When starting a keto diet, pretty much everyone gets focused on their ketone levels. It makes sense. They are concrete measurements of progress and most of us are goal-oriented. But we can’t tell you how many people we’ve spoken to who wanted to give up because they weren’t where they thought they “should be” early on. So, let’s not get ahead of ourselves. Instead, let’s explore ketone levels for ketosis with an eye on learning what they are and what they mean, so you can understand what optimal levels are based on your goals. But first, a brief PSA: the following information is not meant to be substituted for medical advice, nor does it apply if you have type 1 diabetes. If you have type 1 diabetes or other serious medical conditions, you should work with your healthcare provider to determine your goals and ideal diet.

Understanding Ketone Levels

So what level of ketones indicates ketosis? When discussing ketone levels/levels of ketosis, keto experts often cite The Art and Science of Low Carbohydrate Living and The Art and Science of Low Carbohydrate Performance, by Stephen Phinney, MD, PhD and Jeff Volek, PhD, RD. They suggest nutritional ketosis begins at molecular concentration levels of 0.5 mmol/L. That means that the minute you cross that 0.5 threshold, you’re “in ketosis.” From there, nutritional ketosis is considered “light” through 1.0 mmol/L (light is still good!), then becomes “optimal” in the 1.0 mmol/L through 3.0 mmol/L range. But if you look at the graph below, there is nuance within these ketone zones.

So, how do you know what ketone level to aim for? It depends upon your goals. The optimal ketone level will be different if your goal is to lose weight than it is if you want to prevent illness, improve mental clarity, or become more physically fit. That’s why it’s helpful to reference a ketone levels chart. View our Ketone Zone Chart below.


Keto Mojo Ketone Zones Chart

What Should Your Ketone Level Be?

If your primary goal for integrating the ketogenic diet into your life is weight loss, achieving “light nutritional ketosis,” or 0.5 mmol/L-1.0 mmol/L, is a good starting point. From there, aim for “optimal ketosis,” which is when your ketone levels are between 1.0 mmol/L-3.0 mmol/L. People looking to use the ketogenic diet for therapeutic benefits for medical conditions such as epilepsy, cancer, or endocrine and metabolic disorders, are generally directed to aim for much higher ketone levels—specifically in the 3.0 mmol/L -5.0 mmol/L range, or somewhere between. Those who are fasting or eat a much higher fat-to-protein ratio will look to levels in the 3.0 mmol/L-8.0 mmol/L range. But you don’t need to go there. The optimal ketosis range is called “optimal” for a reason, and it’s exactly where you’ll want to be for weight-loss and general health purposes, and you’ll eventually get there if you practice patience and get in the groove of eating a keto diet.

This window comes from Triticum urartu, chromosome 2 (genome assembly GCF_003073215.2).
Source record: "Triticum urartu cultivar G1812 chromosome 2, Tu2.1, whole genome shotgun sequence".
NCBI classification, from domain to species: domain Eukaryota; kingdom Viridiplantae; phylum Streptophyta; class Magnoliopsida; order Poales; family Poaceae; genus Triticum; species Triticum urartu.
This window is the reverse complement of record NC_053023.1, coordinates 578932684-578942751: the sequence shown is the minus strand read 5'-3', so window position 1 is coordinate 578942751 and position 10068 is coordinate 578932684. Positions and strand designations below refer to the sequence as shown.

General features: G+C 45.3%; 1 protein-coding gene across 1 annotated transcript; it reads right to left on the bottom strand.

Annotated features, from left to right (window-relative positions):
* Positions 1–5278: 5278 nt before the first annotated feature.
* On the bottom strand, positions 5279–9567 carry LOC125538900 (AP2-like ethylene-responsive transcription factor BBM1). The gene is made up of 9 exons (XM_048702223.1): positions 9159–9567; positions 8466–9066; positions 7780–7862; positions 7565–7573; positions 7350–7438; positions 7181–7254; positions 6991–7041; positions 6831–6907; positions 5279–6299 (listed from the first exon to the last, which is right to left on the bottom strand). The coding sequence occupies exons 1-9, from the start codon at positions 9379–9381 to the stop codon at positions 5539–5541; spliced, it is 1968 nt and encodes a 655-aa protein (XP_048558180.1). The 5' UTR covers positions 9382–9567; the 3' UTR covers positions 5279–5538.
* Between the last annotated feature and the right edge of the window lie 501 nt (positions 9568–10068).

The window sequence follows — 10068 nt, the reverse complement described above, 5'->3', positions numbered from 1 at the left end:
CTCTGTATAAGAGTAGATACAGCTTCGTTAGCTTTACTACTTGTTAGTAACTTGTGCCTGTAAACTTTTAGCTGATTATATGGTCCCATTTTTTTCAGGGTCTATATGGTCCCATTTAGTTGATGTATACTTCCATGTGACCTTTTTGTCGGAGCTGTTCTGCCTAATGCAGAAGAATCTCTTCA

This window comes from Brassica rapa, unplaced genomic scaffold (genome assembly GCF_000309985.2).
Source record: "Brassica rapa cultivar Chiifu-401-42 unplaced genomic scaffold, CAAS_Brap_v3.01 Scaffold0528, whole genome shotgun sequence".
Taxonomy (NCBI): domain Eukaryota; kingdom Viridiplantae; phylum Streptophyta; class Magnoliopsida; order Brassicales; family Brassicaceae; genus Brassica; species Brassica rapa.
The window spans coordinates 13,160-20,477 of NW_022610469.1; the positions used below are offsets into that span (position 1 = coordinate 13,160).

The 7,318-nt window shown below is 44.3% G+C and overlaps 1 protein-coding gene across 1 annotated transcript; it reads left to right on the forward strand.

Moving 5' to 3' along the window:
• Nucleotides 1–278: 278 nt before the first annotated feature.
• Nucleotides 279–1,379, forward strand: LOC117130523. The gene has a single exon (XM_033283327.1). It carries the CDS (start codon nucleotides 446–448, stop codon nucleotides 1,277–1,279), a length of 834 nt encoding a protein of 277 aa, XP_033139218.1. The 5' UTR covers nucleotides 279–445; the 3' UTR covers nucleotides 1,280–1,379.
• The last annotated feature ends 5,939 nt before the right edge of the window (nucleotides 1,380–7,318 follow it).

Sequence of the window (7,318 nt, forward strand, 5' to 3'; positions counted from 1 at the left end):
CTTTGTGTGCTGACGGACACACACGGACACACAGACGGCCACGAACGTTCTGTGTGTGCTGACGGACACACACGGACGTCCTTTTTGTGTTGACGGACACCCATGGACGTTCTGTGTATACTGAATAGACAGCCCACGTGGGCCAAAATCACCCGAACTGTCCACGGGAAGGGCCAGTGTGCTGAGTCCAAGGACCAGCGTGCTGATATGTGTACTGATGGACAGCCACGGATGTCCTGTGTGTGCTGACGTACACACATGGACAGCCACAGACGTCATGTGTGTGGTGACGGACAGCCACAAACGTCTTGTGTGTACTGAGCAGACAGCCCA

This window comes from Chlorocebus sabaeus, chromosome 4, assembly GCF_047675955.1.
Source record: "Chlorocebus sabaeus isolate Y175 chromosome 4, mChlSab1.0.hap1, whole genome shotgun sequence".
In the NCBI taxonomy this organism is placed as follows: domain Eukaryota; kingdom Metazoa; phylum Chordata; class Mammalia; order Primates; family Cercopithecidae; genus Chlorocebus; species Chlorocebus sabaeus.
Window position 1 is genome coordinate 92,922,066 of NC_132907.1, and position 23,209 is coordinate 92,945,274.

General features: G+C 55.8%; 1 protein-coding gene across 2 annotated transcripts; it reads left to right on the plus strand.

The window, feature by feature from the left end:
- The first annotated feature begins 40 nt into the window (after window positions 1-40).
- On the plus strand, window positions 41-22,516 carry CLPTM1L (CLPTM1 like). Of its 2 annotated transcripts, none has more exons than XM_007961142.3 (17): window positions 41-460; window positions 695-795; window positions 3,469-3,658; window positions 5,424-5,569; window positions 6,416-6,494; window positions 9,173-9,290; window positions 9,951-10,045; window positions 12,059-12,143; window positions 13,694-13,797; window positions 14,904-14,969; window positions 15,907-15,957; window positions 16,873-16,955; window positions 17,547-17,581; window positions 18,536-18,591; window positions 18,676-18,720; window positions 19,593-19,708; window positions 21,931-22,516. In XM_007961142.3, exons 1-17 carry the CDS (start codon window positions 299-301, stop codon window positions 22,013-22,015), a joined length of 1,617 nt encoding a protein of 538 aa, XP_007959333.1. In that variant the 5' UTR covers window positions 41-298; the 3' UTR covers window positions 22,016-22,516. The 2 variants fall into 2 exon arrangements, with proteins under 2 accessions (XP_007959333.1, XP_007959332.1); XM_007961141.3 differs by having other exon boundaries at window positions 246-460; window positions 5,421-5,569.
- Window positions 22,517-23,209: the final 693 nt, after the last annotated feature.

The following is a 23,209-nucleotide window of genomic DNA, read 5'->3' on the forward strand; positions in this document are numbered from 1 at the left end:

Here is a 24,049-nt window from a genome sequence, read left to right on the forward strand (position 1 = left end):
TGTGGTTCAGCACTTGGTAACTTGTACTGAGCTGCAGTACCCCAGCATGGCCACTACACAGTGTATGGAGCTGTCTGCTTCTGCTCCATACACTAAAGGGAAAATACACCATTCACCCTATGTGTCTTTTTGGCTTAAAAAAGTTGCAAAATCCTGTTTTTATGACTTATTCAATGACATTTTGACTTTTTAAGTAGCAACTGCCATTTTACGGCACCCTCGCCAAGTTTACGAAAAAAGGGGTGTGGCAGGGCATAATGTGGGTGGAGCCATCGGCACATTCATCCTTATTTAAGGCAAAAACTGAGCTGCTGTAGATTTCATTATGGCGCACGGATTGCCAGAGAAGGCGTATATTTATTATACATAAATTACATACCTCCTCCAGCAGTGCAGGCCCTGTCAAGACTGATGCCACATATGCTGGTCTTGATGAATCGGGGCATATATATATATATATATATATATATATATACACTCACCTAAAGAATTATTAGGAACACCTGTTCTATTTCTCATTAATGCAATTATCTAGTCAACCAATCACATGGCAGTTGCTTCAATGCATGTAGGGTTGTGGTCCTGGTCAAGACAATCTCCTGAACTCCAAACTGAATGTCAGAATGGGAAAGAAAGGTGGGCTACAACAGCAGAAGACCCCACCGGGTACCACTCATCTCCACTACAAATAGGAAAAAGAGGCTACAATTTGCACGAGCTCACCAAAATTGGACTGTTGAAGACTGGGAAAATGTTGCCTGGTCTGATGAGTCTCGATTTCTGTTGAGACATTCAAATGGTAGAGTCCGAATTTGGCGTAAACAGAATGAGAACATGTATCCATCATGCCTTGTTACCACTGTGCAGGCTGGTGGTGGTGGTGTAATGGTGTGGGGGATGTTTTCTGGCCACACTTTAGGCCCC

Ketones and Exercise

Does exercise affect ketone levels? Yes, but the effects differ from one person to the next. Still, generally speaking, anaerobic exercise (usually short duration and high intensity, like heavy weight training, sprinting, or jumping) will decrease circulating ketones, cause blood glucose to go up slightly, and cause ketones to temporarily go down. With aerobic exercises, such as swimming, walking, jogging, and cycling, you’ll generally notice an increase in circulating ketones. Does this mean you do not want to do anaerobic exercise while on a ketogenic diet? Absolutely not! Watching your ketone levels will help you understand how your body responds to various foods and activities, and knowing how your body responds will help you adjust your nutrition and food choices to properly fuel your body and maintain optimal ketone levels.

A Word of Warning

No matter the goal, no one should aim for the orange or red zones; they’re nearly impossible to achieve anyway and don’t increase the diet’s benefits. The only people who should be concerned about approaching them are type 1 diabetics because they face the potential of producing a diabetic complication called ketoacidosis, a serious condition that requires urgent medical attention. For them, the reward may not be worth the risk, which is why we recommend people with type 1 diabetes develop a diet plan with their care provider. In fact, anyone exploring the keto diet should discuss the best strategy with their medical provider, as there may be risks connected to other pre-existing medical conditions, such as kidney stones, hypercholesterolemia, or a family history of heart attack or stroke under the age of 60 years.

Your level of ketosis is not meant to be yet another thing in your life to stress over. Instead, consider it a tool to help you evaluate and adjust your eating habits as you follow your keto journey. Keep refining your choices as you go and you’ll reach your optimal levels, enjoy an invigorating and healthful way of life, and even easily slide into those too-tight jeans you’ve been eyeing in the back of the closet.

Tracking Your Ketones

Keto-Mojo makes it super easy to track and monitor your ketones, view trends and graphs, and even share readings with your healthcare provider. All you have to do is download the free app and sign up for a MyMojoHealth account on the app.  You’ll be able to store an unlimited number of readings, review your readings on multiple devices, view readings in multiple graphs, order supplies right from the app, and even connect your readings to other popular health apps.  Learn more here.



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